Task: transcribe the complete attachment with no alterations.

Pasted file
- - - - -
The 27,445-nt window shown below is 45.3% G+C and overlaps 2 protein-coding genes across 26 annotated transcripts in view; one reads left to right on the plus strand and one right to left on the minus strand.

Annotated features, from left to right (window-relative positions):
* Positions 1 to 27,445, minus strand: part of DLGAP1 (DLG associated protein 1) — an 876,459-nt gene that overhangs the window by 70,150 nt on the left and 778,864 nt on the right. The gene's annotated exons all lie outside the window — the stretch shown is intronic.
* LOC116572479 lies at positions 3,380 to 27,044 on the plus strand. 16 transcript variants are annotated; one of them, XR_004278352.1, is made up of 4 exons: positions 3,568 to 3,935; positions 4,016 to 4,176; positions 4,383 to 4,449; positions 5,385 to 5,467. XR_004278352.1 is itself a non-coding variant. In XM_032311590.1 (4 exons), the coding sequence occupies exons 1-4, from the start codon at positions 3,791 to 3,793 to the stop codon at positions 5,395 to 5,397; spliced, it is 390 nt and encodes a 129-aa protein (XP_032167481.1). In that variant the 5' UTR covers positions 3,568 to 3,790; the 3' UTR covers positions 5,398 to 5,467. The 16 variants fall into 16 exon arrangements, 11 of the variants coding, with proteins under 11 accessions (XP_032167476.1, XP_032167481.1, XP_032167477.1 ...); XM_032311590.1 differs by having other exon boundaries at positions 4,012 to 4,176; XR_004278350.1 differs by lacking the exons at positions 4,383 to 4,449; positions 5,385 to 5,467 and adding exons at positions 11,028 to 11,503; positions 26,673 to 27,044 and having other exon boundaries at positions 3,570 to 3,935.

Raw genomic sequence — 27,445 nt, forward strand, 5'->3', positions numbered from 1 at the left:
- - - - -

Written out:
The 27,445-nt window shown below is 45.3% G+C and overlaps 2 protein-coding genes across 26 annotated transcripts in view; one reads left to right on the plus strand and one right to left on the minus strand.

Annotated features, from left to right (window-relative positions):
* Positions 1 to 27,445, minus strand: part of DLGAP1 (DLG associated protein 1) — an 876,459-nt gene that overhangs the window by 70,150 nt on the left and 778,864 nt on the right. The gene's annotated exons all lie outside the window — the stretch shown is intronic.
* LOC116572479 lies at positions 3,380 to 27,044 on the plus strand. 16 transcript variants are annotated; one of them, XR_004278352.1, is made up of 4 exons: positions 3,568 to 3,935; positions 4,016 to 4,176; positions 4,383 to 4,449; positions 5,385 to 5,467. XR_004278352.1 is itself a non-coding variant. In XM_032311590.1 (4 exons), the coding sequence occupies exons 1-4, from the start codon at positions 3,791 to 3,793 to the stop codon at positions 5,395 to 5,397; spliced, it is 390 nt and encodes a 129-aa protein (XP_032167481.1). In that variant the 5' UTR covers positions 3,568 to 3,790; the 3' UTR covers positions 5,398 to 5,467. The 16 variants fall into 16 exon arrangements, 11 of the variants coding, with proteins under 11 accessions (XP_032167476.1, XP_032167481.1, XP_032167477.1 ...); XM_032311590.1 differs by having other exon boundaries at positions 4,012 to 4,176; XR_004278350.1 differs by lacking the exons at positions 4,383 to 4,449; positions 5,385 to 5,467 and adding exons at positions 11,028 to 11,503; positions 26,673 to 27,044 and having other exon boundaries at positions 3,570 to 3,935.

Raw genomic sequence — 27,445 nt, forward strand, 5'->3', positions numbered from 1 at the left: